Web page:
1031 exchange explanation

You ask, what is a 1031 Exchange?  To put it simply the tax code allows for someone to defer all Capital Gain taxes on their investment property if they roll the proceeds of the sale into another property with the allowable time.  The proceeds are held by a 3rd party during this time and then wired to the next escrow.

To understand the protection a 1031 exchange offers, consider the following example:

⦁ Assume an investor has $400,000 in gain and also $400,000 in net proceeds after closing. Assuming an investor with a $400,000 capital gain and incurs a tax liability of approximately $140,000 in combined taxes (depreciation recapture, federal capital gain tax, state capital gain tax, and net investment income tax) when the property is sold.  Only $260,000 in net equity remains to reinvest in another property.

⦁ Assuming a 25% down payment and taking on new financing for the purchase with a 75% loan-to-value ratio, the investor would only be able to purchase a $1,040,000 replacement property.

⦁ If the same investor chose to exchange, however, he or she would be able to reinvest the entire gross equity of $400,000 in the purchase of $1,600,000 replacement property, assuming the same down payment and loan-to-value ratios.

As the above example demonstrates, tax-deferred exchanges allow investors to defer capital gain taxes as well as portfolio growth and improved return on investment. In order to access the full potential of these benefits, it is crucial to have a comprehensive knowledge of the exchange process and the Section 1031 code.

1031 Exchange options diagram

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For instance, an accurate understanding of the key term like-kind – often mistakenly thought to mean the same exact types of property – can reveal possibilities that might have been dismissed or overlooked.  McBride & Associates is your resource to obtain accurate information about the entire exchange process and ensure that you maximize your return on investment.  We also recommend that you also speak to your tax professional as they will know what your basis on the property is so as the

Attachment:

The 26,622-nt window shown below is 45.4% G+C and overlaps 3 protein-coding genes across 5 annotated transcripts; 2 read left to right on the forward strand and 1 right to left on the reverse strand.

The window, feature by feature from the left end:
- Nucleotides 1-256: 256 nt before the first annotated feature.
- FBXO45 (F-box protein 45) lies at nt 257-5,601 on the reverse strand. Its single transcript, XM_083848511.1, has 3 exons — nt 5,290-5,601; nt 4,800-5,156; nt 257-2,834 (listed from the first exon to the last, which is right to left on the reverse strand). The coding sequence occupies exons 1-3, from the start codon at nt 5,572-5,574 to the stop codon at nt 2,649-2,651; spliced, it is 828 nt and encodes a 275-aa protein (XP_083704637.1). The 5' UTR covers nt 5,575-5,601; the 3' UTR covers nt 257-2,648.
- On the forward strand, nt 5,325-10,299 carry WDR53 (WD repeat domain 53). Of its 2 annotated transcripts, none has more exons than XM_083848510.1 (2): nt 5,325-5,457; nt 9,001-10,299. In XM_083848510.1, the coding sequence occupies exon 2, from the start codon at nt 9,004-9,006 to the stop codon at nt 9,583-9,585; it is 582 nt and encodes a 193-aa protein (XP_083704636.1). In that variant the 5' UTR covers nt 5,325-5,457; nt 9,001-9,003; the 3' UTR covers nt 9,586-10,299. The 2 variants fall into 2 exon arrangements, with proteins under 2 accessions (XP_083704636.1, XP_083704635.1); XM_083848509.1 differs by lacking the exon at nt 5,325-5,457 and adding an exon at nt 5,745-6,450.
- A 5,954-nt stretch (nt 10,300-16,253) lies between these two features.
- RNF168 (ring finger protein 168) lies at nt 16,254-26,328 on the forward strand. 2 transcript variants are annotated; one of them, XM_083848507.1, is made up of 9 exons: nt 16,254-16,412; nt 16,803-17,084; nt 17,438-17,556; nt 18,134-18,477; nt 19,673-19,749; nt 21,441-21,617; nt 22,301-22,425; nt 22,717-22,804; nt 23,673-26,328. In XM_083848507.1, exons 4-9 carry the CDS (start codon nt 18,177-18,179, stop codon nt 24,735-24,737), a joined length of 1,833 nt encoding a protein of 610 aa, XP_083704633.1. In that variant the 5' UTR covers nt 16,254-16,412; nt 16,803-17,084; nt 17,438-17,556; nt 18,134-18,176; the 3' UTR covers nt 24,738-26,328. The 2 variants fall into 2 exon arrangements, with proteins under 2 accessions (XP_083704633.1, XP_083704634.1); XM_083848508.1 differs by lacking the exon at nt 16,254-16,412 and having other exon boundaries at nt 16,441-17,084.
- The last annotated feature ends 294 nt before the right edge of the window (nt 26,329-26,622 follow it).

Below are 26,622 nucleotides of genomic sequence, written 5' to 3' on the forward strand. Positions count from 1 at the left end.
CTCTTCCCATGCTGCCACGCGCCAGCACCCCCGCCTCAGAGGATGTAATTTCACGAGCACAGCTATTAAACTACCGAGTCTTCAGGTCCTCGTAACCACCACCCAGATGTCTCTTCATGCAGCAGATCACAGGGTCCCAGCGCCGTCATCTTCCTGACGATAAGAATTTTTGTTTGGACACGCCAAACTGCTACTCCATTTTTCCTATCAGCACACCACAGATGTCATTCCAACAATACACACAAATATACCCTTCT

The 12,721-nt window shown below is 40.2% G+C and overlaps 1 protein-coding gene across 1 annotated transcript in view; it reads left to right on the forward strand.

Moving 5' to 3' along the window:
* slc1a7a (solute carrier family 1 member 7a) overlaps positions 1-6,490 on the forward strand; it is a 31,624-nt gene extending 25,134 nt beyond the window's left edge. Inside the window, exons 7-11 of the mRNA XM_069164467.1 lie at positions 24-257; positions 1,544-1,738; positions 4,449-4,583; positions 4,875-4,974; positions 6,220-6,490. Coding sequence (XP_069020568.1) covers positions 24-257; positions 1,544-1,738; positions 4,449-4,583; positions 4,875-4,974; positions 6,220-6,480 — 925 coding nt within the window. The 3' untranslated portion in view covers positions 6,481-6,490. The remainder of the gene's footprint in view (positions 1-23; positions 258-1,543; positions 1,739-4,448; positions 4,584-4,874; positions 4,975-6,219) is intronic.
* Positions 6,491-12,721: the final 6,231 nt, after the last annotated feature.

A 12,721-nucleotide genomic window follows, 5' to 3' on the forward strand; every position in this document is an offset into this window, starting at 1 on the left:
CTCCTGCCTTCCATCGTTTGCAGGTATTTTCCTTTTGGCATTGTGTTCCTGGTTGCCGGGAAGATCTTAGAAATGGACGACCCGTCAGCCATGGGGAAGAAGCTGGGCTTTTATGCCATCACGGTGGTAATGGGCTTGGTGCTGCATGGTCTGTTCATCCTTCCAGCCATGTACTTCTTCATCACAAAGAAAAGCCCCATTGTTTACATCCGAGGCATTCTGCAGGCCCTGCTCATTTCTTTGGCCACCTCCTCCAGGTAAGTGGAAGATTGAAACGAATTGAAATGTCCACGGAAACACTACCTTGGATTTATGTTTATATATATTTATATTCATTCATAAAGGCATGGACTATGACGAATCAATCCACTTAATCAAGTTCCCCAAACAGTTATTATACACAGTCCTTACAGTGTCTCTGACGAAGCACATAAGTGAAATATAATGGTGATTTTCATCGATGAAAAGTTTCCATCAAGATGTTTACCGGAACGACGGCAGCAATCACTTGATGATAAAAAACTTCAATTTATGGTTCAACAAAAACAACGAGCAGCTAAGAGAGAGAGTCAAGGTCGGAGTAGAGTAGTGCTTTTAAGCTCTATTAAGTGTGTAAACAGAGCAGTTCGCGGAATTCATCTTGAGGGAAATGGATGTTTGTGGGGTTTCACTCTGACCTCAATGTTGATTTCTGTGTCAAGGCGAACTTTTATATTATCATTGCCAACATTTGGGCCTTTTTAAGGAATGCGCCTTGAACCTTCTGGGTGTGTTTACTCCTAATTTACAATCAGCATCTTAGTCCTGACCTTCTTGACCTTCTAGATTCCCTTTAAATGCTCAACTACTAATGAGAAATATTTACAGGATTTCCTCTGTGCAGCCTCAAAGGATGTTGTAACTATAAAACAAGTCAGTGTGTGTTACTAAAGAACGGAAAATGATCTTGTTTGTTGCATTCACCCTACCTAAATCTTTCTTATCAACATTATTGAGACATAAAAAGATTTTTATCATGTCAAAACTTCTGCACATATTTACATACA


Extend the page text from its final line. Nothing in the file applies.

What Qualifies for a 1031 Exchange?

Plans for the money – The greatest benefit from capital gains deferral will be obtained by reinvesting all of the cash from the sale of your property. It is possible to extract cash at closing; however, the amount you take will be subject to tax.

⦁ Amount invested – How did you acquire the property and how long have you owned it? Did you purchase it, exchange into it?  Was it given to you or did you inherit it?  The answers to these and other questions will determine whether you have a low or high cost basis and what your exposure is to Capital Gains Taxes.  If the tax to be paid is greater than $5,000, an exchange should be considered.

⦁ Mortgage balance – The outstanding mortgage debt is paid off at closing in the same manner as any other closing; and debt paid off must be replaced when the new property is acquired or new cash added to offset any difference.  Any debt relief not offset by new cash will result in taxable boot.